Australasia

Australasia, a region of Oceania, comprises Australia, New Zealand, neighbouring islands in the Pacific Ocean and, sometimes, the island of New Guinea (which is more often considered to be part of Melanesia). Charles de Brosses coined the term (as French Australasie) in Histoire des navigations aux terres australes[1] (1756). He derived it from the Latin for "south of Asia" and differentiated the area from Polynesia (to the east) and the southeast Pacific (Magellanica).[2] The bulk of Australasia sits on the Indo-Australian Plate, together with India.

Oceanias Regions
Regions of Oceania. New Zealand is considered as part both of Australasia and of Polynesia. Varying amounts of Melanesia (traditionally all of it) also count as part of Australasia.

Physical geography

LocationAustralasia
Australasia

Physiographically, Australasia includes New Zealand, Australia (including Tasmania), and Melanesia: Papua New Guinea and neighbouring islands north and east of Australia in the Pacific Ocean. The designation is sometimes applied to all the lands and islands of the Pacific Ocean lying between the equator and latitude 47° south. Papua New Guinea also includes approximately 600 offshore islands.

Most of Australasia lies on the southern portion of the Indo-Australian Plate, flanked by the Indian Ocean to the west and the Southern Ocean to the south. Peripheral territories lie on the Eurasian Plate to the northwest, the Philippine Plate to the north, and in the Pacific Ocean – including numerous marginal seas – atop the Pacific Plate to the north and east.

Human geography

Geopolitically, Australasia sometimes refers to Australia and New Zealand together – in the absence of another word limited to those two countries; however, the two countries are sometimes referred to collectively as the Antipodes. Sometimes the term also encompasses the island of New Guinea (Papua New Guinea and the Indonesian part of the island). Many organisations whose names include the prefix "[Royal] Australasian Society of ..." limit their scope of operation to just Australia and New Zealand.

Flag of Australasian team for Olympic games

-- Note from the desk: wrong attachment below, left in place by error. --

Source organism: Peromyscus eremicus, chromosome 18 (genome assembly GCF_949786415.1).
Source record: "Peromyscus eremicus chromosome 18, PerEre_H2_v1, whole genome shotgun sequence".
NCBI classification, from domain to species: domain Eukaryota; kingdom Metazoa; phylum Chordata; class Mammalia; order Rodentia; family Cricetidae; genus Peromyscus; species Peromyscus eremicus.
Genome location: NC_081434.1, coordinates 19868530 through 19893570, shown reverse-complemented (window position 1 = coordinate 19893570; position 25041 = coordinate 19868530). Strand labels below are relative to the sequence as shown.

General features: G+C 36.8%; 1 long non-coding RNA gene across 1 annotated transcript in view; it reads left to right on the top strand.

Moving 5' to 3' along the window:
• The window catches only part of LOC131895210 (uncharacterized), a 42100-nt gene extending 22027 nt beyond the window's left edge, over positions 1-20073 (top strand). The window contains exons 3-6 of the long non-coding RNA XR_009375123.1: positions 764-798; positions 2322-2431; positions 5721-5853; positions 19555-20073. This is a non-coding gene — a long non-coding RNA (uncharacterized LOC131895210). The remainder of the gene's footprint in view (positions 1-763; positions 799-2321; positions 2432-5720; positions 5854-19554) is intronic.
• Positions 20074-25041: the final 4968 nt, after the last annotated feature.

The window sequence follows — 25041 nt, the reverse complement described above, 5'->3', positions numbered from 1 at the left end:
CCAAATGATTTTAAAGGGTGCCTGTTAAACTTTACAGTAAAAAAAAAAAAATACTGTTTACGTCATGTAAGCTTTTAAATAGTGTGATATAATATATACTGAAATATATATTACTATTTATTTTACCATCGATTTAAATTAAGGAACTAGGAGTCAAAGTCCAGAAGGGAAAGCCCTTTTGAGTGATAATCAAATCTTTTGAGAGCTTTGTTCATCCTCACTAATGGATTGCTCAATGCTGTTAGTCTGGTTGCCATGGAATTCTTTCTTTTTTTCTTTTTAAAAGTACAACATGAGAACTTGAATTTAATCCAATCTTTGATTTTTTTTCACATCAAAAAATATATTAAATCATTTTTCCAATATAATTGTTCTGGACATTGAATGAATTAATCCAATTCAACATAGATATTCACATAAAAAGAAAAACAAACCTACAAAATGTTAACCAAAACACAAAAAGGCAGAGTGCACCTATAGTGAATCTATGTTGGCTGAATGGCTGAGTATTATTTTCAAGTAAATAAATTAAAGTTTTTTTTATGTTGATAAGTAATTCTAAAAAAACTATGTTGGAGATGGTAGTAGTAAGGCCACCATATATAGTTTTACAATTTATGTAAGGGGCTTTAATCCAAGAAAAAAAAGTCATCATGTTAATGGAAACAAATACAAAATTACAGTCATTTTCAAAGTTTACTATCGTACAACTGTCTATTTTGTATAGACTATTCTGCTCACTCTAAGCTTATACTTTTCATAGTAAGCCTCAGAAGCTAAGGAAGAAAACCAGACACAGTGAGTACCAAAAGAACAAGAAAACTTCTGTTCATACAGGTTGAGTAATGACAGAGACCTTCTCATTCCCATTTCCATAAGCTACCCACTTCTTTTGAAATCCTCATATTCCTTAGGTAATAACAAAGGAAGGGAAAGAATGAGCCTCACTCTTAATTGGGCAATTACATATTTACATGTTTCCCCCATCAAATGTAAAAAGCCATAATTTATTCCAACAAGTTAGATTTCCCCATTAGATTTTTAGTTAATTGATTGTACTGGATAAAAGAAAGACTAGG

The 1908–12 Australasian Olympic Flag

In the past, Australasia has been used as a name for combined Australia/New Zealand sporting teams. Examples include tennis between 1905 and 1915, when New Zealand and Australia combined to compete in the Davis Cup international tournament, and at the Olympic Games of 1908 and 1912.

Anthropologists, although disagreeing on details, generally support theories that call for a Southeastern Asian origin of indigenous island peoples in Australasia and neighbouring subregions. The first human habitation of Australia is estimated to have occurred 50,000 or more years ago. These first Australians were the ancestors of the Aboriginal Australians, who form the majority of today's indigenous Australians. They were mostly hunter-gatherers and arrived via land bridges and short sea-crossings from present-day Southeast Asia.

Ecological geography

Línea de Wallace
Wallace Line separates Australasian and Southeast Asian fauna.

From an ecological perspective the Australasia ecozone forms a distinct region with a common geologic and evolutionary history and a great many unique flora and fauna. In this context, Australasia is limited to Australia, New Guinea, New Zealand, New Caledonia, and neighbouring islands, including the Indonesian islands from Lombok and Sulawesi eastward. The Wallace Line marks the biological divide from the Indomalaya ecozone of tropical AsiaBorneo and Bali lie on the western, Asian side.

Australia, New Zealand and New Caledonia are all fragments of the ancient supercontinent Gondwana, the marks of which are still visible in the Christmas Island Seamount Province and other geophysical entities. These three land masses have been separated from other continents, and from one another, for millions of years. All of Australasia shares the Antarctic flora, although the northern, tropical islands also share many plants with Southeast Asia.

Mainland Australia, New Guinea and Tasmania are separated from one another by shallow continental shelves, and were linked together when the sea level was lower during the Ice Ages. They share a similar fauna which includes marsupial and monotreme mammals and ratite birds. Eucalypts are the predominant trees in much of Australia and New Guinea. New Zealand has no extant native land mammals aside from bats (though it once did), but also had ratite birds, including the kiwi and the extinct moa. The Australasia ecozone includes some nearby island groups, like Wallacea, the Bismarck Archipelago, Solomon Islands, and Vanuatu, which were not formerly part of Gondwana, but which share many characteristic plants and animals with Australasia.